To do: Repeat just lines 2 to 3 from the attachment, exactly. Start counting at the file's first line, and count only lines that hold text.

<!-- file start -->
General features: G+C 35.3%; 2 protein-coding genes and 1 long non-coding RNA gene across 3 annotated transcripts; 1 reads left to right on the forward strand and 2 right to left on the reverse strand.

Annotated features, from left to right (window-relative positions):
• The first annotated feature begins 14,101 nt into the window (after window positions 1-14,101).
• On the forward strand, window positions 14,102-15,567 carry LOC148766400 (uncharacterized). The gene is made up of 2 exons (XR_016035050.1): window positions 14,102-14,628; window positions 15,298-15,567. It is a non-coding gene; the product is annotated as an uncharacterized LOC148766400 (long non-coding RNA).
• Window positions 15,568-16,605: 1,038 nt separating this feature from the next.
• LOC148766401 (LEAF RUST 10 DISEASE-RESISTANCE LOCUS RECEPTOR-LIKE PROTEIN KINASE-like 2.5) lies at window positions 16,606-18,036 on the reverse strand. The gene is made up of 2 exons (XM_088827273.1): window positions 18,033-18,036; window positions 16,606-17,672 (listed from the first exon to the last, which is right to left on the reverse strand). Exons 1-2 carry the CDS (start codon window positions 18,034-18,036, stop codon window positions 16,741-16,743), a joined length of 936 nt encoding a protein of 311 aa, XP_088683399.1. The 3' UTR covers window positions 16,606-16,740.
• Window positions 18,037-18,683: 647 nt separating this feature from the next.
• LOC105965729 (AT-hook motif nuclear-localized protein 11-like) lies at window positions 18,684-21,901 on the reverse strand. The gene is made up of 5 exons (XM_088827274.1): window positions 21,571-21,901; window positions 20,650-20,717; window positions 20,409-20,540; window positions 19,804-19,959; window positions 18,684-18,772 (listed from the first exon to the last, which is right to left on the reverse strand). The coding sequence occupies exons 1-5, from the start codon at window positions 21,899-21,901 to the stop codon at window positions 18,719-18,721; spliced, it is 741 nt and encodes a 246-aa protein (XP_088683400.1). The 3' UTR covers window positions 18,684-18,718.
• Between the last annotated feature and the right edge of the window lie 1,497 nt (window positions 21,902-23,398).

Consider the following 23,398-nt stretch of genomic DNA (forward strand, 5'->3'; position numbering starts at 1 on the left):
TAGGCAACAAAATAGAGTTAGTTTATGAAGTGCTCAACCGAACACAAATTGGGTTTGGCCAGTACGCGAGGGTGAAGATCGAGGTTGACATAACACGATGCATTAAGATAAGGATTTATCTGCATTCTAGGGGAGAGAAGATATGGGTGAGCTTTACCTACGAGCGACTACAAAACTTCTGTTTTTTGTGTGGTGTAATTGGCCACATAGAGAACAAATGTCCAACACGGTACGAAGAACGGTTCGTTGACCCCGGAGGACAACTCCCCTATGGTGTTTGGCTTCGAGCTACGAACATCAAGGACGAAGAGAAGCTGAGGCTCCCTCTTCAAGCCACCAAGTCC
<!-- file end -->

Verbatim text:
Annotated features, from left to right (window-relative positions):
• The first annotated feature begins 14,101 nt into the window (after window positions 1-14,101).